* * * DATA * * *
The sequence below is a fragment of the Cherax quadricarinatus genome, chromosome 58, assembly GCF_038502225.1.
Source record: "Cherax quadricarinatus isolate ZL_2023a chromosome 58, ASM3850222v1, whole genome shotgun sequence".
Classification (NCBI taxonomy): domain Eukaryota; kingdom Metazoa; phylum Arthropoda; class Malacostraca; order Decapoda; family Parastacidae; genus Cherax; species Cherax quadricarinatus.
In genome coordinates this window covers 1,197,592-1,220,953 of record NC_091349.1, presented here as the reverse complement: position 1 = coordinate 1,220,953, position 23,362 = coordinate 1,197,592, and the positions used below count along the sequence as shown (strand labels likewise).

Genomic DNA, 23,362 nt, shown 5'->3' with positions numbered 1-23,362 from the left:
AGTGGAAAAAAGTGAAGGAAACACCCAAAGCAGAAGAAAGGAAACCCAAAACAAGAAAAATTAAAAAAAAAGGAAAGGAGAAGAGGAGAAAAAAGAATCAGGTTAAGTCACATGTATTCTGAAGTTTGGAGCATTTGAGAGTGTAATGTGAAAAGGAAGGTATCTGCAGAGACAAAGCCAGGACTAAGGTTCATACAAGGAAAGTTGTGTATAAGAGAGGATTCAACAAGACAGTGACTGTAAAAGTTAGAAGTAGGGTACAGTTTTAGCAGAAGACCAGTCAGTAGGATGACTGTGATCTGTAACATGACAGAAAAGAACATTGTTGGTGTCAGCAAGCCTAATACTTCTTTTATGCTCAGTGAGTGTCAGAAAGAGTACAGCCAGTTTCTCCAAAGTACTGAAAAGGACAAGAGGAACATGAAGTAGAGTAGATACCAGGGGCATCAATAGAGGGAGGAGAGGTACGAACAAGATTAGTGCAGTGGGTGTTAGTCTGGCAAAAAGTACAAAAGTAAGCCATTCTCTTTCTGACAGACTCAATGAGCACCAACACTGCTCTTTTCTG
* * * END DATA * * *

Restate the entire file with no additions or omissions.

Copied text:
The sequence below is a fragment of the Cherax quadricarinatus genome, chromosome 58, assembly GCF_038502225.1.
Source record: "Cherax quadricarinatus isolate ZL_2023a chromosome 58, ASM3850222v1, whole genome shotgun sequence".
Classification (NCBI taxonomy): domain Eukaryota; kingdom Metazoa; phylum Arthropoda; class Malacostraca; order Decapoda; family Parastacidae; genus Cherax; species Cherax quadricarinatus.
In genome coordinates this window covers 1,197,592-1,220,953 of record NC_091349.1, presented here as the reverse complement: position 1 = coordinate 1,220,953, position 23,362 = coordinate 1,197,592, and the positions used below count along the sequence as shown (strand labels likewise).

Genomic DNA, 23,362 nt, shown 5'->3' with positions numbered 1-23,362 from the left:
AGTGGAAAAAAGTGAAGGAAACACCCAAAGCAGAAGAAAGGAAACCCAAAACAAGAAAAATTAAAAAAAAAGGAAAGGAGAAGAGGAGAAAAAAGAATCAGGTTAAGTCACATGTATTCTGAAGTTTGGAGCATTTGAGAGTGTAATGTGAAAAGGAAGGTATCTGCAGAGACAAAGCCAGGACTAAGGTTCATACAAGGAAAGTTGTGTATAAGAGAGGATTCAACAAGACAGTGACTGTAAAAGTTAGAAGTAGGGTACAGTTTTAGCAGAAGACCAGTCAGTAGGATGACTGTGATCTGTAACATGACAGAAAAGAACATTGTTGGTGTCAGCAAGCCTAATACTTCTTTTATGCTCAGTGAGTGTCAGAAAGAGTACAGCCAGTTTCTCCAAAGTACTGAAAAGGACAAGAGGAACATGAAGTAGAGTAGATACCAGGGGCATCAATAGAGGGAGGAGAGGTACGAACAAGATTAGTGCAGTGGGTGTTAGTCTGGCAAAAAGTACAAAAGTAAGCCATTCTCTTTCTGACAGACTCAATGAGCACCAACACTGCTCTTTTCTG